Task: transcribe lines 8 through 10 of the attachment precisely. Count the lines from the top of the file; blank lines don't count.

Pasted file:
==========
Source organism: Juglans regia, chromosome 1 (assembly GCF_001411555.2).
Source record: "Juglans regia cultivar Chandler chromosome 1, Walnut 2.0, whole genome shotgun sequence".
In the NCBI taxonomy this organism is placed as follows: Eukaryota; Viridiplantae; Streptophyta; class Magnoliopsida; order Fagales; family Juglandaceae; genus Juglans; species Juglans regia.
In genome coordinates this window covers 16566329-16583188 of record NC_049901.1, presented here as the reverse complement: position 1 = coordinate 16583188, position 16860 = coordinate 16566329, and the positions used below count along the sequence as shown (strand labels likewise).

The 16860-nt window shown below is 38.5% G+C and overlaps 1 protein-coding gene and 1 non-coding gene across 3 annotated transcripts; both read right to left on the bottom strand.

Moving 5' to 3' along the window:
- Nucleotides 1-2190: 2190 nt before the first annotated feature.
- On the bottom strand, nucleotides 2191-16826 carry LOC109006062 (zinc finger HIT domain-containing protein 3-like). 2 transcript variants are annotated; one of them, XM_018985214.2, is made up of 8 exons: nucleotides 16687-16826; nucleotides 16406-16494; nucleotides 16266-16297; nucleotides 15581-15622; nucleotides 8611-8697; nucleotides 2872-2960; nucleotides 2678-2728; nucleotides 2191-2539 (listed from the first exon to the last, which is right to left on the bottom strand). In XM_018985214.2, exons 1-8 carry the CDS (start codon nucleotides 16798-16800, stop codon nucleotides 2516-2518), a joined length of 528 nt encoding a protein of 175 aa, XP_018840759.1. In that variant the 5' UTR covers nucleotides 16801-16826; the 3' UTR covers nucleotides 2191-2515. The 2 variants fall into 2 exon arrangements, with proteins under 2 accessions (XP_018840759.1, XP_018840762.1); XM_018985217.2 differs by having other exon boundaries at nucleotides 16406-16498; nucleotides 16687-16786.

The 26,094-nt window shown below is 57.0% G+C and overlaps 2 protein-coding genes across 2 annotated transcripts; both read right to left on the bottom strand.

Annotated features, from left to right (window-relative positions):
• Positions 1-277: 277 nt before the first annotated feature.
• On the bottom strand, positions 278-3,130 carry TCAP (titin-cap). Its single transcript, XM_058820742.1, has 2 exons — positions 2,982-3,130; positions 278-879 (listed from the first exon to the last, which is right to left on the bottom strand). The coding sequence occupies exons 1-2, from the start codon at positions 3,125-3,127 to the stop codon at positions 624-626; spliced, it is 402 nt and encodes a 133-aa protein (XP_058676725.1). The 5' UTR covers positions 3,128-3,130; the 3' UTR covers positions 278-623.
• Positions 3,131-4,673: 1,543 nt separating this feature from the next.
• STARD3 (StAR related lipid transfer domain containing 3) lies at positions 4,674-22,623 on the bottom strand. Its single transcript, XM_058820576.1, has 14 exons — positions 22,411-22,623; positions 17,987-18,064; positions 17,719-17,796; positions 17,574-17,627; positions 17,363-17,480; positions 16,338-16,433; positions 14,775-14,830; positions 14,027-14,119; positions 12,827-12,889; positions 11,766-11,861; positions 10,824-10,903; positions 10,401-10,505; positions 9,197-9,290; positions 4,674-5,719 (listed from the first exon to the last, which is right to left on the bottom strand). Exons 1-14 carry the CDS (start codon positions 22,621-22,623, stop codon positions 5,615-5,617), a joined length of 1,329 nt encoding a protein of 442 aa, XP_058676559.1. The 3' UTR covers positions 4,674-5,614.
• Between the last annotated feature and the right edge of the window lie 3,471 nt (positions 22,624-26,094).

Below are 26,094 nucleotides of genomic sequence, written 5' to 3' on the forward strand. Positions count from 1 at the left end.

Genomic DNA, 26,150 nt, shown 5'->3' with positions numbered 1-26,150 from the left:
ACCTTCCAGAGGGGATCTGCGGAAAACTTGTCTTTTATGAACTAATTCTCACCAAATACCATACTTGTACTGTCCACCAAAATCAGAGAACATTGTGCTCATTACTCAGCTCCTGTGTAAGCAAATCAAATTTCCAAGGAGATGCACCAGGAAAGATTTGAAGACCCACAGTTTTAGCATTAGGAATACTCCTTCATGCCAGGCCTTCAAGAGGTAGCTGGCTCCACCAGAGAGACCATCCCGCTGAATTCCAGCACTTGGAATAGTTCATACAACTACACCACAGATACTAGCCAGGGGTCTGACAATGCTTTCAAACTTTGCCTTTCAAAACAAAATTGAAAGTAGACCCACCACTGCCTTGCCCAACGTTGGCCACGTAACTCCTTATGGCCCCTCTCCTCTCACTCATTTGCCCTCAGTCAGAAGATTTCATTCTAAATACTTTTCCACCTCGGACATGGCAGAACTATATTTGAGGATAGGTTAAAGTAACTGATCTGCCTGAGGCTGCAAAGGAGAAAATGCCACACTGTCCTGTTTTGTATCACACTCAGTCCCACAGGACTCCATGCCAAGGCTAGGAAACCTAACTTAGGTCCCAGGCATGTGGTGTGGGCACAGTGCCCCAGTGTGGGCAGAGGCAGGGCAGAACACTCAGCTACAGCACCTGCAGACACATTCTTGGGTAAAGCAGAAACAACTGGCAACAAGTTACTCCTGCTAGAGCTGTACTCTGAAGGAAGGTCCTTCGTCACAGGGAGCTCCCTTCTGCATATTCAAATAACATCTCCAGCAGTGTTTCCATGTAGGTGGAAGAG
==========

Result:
- On the bottom strand, nucleotides 2191-16826 carry LOC109006062 (zinc finger HIT domain-containing protein 3-like). 2 transcript variants are annotated; one of them, XM_018985214.2, is made up of 8 exons: nucleotides 16687-16826; nucleotides 16406-16494; nucleotides 16266-16297; nucleotides 15581-15622; nucleotides 8611-8697; nucleotides 2872-2960; nucleotides 2678-2728; nucleotides 2191-2539 (listed from the first exon to the last, which is right to left on the bottom strand). In XM_018985214.2, exons 1-8 carry the CDS (start codon nucleotides 16798-16800, stop codon nucleotides 2516-2518), a joined length of 528 nt encoding a protein of 175 aa, XP_018840759.1. In that variant the 5' UTR covers nucleotides 16801-16826; the 3' UTR covers nucleotides 2191-2515. The 2 variants fall into 2 exon arrangements, with proteins under 2 accessions (XP_018840759.1, XP_018840762.1); XM_018985217.2 differs by having other exon boundaries at nucleotides 16406-16498; nucleotides 16687-16786.

The 26,094-nt window shown below is 57.0% G+C and overlaps 2 protein-coding genes across 2 annotated transcripts; both read right to left on the bottom strand.

Annotated features, from left to right (window-relative positions):